In 1991 Billy and Akaisha Kaderli retired at the age
of 38. Now, into their 3rd decade of this
financially independent lifestyle, they invite you
to take advantage of their wisdom and experience.
Panajachel, Lake Atitlan,
Billy and Akaisha Kaderli
We have been living in the
tropics now for decades. One of the things we like the most is the abundance we
see at the food markets. Some markets are better than others with fresher fruits
and more variety, and it's our opinion that Guatemala has some of the very best.
The Maya Day Market is
walking distance from the center of
town, and we go there several times a week.
Fruits in season
What is being sold depends
on availability. Here you see apples, pears, papayas, pineapples, melons,
grapes, oranges and mangos.
These fruits are sold
individually, by the pound or cut up in portions by the bag.
Fruit such as apples,
pears, peaches and plums are gown in the mountainous highlands of Guatemala.
The egg truck
Eggs are sold by the flat, individually or by
the carton in a grocery store. I can get a half-dozen eggs in a carton for 7.40
Quetzales or about $0.15USD per egg. At a small store in a callejon near
my hotel, I can purchase one egg or three eggs or however many I want.
If you purchase a flat of eggs here, they
will be tied together with string and a handle will be made for ease of travel.
Salted and dried fish
Especially on weekends, you will see merchant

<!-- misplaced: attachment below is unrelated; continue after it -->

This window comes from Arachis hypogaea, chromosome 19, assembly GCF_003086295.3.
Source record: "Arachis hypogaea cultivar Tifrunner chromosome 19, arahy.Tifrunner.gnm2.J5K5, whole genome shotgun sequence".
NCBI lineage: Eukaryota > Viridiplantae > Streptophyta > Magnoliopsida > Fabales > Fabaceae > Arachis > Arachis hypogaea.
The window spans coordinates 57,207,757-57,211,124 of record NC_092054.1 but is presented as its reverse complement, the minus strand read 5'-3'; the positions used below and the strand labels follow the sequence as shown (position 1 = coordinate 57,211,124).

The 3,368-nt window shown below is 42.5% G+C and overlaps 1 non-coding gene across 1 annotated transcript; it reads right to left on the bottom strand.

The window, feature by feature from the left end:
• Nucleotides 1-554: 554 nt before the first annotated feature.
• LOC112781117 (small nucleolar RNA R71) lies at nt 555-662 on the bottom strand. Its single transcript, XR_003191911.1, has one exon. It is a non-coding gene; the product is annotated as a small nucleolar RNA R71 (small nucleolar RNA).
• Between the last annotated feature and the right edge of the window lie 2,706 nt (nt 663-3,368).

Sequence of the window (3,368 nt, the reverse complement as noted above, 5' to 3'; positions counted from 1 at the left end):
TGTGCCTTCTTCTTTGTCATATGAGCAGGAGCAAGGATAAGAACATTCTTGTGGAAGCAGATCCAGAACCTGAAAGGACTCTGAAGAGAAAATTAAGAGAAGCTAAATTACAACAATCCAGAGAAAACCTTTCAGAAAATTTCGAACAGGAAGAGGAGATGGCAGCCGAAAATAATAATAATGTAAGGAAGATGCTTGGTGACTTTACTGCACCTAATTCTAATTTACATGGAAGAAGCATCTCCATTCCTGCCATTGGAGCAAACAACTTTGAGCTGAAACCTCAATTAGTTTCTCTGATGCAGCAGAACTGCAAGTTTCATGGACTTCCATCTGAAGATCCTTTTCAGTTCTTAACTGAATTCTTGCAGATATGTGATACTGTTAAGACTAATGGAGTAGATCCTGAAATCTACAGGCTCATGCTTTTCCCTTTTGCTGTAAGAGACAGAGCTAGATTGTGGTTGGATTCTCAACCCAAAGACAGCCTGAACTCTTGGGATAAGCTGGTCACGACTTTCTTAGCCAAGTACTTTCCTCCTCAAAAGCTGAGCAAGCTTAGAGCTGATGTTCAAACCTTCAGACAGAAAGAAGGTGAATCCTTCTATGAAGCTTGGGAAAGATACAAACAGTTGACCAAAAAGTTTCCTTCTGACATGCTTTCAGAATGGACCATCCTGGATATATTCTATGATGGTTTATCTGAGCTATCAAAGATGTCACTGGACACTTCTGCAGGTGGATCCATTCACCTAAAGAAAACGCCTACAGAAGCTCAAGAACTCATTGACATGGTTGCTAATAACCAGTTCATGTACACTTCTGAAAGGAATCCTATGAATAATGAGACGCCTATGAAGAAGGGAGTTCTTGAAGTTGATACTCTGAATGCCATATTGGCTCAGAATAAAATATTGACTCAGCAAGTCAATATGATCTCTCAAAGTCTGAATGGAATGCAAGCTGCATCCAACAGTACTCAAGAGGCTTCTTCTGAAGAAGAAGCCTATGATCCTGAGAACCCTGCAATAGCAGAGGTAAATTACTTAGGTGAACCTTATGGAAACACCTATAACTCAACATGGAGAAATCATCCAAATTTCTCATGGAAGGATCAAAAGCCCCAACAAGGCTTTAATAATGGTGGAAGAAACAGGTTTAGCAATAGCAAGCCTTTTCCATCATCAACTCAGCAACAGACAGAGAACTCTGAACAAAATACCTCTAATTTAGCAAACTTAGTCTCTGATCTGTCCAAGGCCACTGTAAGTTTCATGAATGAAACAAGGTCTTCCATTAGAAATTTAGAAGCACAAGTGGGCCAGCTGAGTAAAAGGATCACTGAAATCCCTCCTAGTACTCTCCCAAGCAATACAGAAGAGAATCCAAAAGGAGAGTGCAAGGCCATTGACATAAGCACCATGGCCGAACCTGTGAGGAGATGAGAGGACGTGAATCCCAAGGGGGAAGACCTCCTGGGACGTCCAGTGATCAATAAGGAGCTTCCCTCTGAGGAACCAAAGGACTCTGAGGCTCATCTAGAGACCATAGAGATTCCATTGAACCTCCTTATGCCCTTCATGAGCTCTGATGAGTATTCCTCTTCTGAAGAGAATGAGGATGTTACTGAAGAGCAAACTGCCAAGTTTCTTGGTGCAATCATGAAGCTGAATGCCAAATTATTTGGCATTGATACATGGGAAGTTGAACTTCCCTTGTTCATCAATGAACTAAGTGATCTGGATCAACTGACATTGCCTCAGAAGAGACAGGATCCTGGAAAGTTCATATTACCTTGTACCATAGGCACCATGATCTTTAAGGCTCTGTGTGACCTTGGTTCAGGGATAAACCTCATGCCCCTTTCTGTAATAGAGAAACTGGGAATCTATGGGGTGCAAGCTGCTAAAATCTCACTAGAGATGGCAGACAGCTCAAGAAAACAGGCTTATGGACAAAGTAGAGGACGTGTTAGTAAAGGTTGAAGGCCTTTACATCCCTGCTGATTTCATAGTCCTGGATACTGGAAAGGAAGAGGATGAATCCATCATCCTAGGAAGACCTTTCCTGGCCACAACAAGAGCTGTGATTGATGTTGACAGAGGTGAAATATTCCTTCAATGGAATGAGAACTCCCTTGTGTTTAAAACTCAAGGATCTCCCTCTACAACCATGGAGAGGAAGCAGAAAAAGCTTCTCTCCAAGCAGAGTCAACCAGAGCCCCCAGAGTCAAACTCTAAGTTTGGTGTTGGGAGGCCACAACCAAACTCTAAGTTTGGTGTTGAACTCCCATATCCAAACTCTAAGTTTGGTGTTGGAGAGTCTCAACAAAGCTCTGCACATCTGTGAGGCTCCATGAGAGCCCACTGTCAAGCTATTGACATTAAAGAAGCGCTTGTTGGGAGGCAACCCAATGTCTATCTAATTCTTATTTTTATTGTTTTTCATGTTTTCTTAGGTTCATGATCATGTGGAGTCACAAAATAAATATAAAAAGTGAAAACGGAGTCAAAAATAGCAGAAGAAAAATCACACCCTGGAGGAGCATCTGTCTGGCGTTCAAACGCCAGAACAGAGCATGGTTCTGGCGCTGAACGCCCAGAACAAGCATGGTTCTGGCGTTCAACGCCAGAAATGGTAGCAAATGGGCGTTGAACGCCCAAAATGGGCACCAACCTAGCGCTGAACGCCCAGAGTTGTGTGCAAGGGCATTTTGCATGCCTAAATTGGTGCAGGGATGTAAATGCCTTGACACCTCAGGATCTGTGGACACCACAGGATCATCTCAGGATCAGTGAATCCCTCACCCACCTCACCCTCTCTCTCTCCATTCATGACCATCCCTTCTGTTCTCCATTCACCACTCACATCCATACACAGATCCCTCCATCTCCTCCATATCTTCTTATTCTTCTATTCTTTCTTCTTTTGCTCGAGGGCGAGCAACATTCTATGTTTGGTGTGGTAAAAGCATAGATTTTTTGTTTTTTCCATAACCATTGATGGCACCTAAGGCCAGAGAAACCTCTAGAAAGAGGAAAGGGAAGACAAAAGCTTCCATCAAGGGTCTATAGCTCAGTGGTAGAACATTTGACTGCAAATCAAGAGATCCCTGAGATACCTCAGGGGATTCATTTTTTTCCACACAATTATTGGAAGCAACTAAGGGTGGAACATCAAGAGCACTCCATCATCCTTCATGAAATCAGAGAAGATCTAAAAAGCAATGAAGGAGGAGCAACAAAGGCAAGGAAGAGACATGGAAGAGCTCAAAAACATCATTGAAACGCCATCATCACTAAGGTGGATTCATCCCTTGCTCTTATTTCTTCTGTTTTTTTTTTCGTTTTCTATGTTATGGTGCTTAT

stands of dried and salted fish. We have seen filleted fish on plastic sheets
drying out in the sun. The odor of dried fish is very pungent.
Green beans, beets and carrots
These vegetables are so colorful and alive!
There are juice bars in Pana and these carrots and beets will find themselves in
healthy drinks for sale around town.
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Unlike Mexican food, Guatemalan meals often
include large sides of vegetables.
It doesn't always happen in town because the
locals are used to the tourists, but the Maya who are from the mountains are
often camera shy and don't prefer their photos being taken. Here, these women
have turned their heads and one has put up her hand to cover her face from the
More fruit vendors
Here you see basket after basket of papayas,
bananas, melons and oranges. So. Sweet.
Many times mangos, oranges and papayas are
served with a sprinkling of chili. Or if you prefer, a vendor will drizzle fresh
honey on them, or squish a lime for you.
This woman has her items spread out on a tarp
on the ground. She has dried shrimp, greens, banana leaves tied up, flowers and
other miscellanea for sale. The banana leaves are the original "to go"
containers and food will be wrapped up in these leaves and tied together in a
bundle. The same process is done in Asia.
If food is wrapped in a banana leaf, you will
often see the leaves tossed on the ground after the food is eaten. This is very
common place, especially in mountain towns.
Selling wood by the pile
For the most part, the Maya still cook over
wood fires. Selling cut wood is a good business, but a difficult one,
considering all the man hours that go into preparing it. This woman's piles of
wood sell for between 20 and 35 Quetzales each, which is between $2.50 and $4.50
The wood will then be bundled up in a woven
cloth and either carried on top of a woman's head, or on someone's back.
Sometimes a head strap is used to help disperse the weight more evenly. This is
also a very common sight.
Lake Atitlan is just over 100 miles to the
sea and one can enjoy seafood in restaurants and markets here. This dried shrimp
is most likely from Monterrico, about three hours away.
Candied figs and squash